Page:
In a spare, simple room, an old Estonian man sits at an unremarkable upright piano. He is composing, and occasionally marks a large score before him.
On top of the piano sits a wide-eyed ceramic owl, its head tilted quizzically, next to a candelabra and a large icon of the Mother of God. When the man plays, the music is not complex, but it suggests depths that its simplicity belies. The man pauses and marks the score again. He is Arvo Pärt, the most frequently performed composer alive.
He is also the first musician to win the Ratzinger Prize, awarded every year for the promotion of theology in the spirit of Joseph Ratzinger, because his music is richly and inescapably theological. “If anybody wishes to understand me,” Pärt writes, “they must listen to my music; if anybody wishes to know my philosophy, then they can read any of the Church Fathers.”
Listening to Pärt for the first time, one can hear a resemblance between him and minimalist composers. “Holy minimalism” was a term some journalists coined to describe his music – Philip Glass does Orthodox Church music. The music unfolds through small intervals and unexpected chords. But Pärt resembles earlier sacred composers as well. Like the masters of Renaissance polyphony, his music has a purity and a simplicity that allows its notes and chords to resonate and shine. Like Bach, his music is a prayer and, more significantly, he has created his own musical language. But where Bach used his language to create towering edifices of complexity, Pärt uses his to map silences.
Bells have always played an important role in Christian worship. They are inscribed with prayers, given names and treated almost as if they were alive. That sense of life comes, in large part, from the harmonics at work. When you strike a bell, it emits a dominant note, but as the bell continues to resonate it produces a rich tapestry of overtones and chords that grow and shrink until the frequencies audible to the human ear cease. Pärt’s music resembles that striking of a bell. A note is played, then followed by another note. Tight chords slowly open and close, resolving in unexpected ways.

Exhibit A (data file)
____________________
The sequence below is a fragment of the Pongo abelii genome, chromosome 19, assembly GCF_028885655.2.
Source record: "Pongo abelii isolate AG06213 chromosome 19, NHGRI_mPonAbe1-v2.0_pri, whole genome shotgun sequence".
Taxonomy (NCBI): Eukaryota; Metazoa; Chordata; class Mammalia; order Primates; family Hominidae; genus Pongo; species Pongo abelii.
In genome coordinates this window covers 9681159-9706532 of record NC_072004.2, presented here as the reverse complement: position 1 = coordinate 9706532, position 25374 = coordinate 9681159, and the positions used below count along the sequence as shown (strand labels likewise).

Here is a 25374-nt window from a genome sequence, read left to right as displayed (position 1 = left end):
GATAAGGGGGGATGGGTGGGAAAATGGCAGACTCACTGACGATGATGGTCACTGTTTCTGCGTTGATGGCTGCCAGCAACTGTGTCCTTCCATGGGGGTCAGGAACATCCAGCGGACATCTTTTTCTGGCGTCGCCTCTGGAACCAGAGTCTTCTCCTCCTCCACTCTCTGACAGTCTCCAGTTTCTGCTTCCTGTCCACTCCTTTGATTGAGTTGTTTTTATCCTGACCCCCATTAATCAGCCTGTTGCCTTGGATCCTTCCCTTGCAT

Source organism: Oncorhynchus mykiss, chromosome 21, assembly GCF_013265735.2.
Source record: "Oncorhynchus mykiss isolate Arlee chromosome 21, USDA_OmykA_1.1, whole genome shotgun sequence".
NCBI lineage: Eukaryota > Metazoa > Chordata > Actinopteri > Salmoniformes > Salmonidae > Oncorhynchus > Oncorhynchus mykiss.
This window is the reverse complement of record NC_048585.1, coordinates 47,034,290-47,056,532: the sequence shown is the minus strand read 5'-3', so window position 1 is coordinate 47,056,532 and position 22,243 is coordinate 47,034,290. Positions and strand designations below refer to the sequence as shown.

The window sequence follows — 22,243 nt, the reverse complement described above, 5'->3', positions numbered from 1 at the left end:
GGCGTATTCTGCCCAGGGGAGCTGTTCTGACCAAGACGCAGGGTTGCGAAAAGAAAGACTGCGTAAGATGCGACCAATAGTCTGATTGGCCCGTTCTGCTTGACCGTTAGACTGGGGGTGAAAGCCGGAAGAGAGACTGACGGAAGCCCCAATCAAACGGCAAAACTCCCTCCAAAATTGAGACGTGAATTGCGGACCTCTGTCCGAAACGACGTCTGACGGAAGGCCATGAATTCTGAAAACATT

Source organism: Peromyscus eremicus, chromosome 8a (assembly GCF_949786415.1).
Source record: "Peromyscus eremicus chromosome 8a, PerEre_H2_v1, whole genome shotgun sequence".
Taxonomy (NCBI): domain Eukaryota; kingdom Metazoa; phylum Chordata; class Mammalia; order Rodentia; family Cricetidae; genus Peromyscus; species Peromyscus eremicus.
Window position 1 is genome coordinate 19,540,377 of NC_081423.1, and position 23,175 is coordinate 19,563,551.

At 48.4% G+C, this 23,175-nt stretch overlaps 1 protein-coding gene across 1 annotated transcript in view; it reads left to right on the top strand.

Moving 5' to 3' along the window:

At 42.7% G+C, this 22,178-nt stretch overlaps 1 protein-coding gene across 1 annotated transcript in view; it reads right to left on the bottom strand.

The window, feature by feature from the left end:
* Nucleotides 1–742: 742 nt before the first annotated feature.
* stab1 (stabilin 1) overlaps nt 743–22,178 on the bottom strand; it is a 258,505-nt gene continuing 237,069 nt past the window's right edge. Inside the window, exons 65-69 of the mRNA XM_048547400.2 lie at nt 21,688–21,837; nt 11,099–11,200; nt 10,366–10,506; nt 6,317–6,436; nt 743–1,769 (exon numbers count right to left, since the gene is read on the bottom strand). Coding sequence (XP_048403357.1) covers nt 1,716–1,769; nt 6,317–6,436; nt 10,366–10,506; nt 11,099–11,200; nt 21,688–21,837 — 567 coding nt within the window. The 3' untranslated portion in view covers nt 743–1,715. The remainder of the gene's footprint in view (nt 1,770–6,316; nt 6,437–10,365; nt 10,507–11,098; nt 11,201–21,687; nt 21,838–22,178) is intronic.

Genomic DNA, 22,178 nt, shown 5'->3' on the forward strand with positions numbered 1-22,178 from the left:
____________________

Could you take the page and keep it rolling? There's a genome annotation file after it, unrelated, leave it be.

Pärt began composing in this style after a long period of stagnation near the beginning of his career. He calls it Tintinnabuli, after the word for the ringing or sounding of bells. By way of explanation of the name, Pärt writes: “I have the certain feeling that everything outside this one thing has no meaning. The complex and many-faceted only confuse me, and I must search for unity. [With Tintinnabuli] I am alone with silence. I have discovered that it is enough when a single note is beautifully played. This one note, or a silent beat, or a moment of silence, comforts me. I work with very few elements – with one voice, with two voices. I build with the most primitive elements – with the triad, with one specific tonality. The three notes of the triad are like bells. And that is why I called it Tintinnabulation.”
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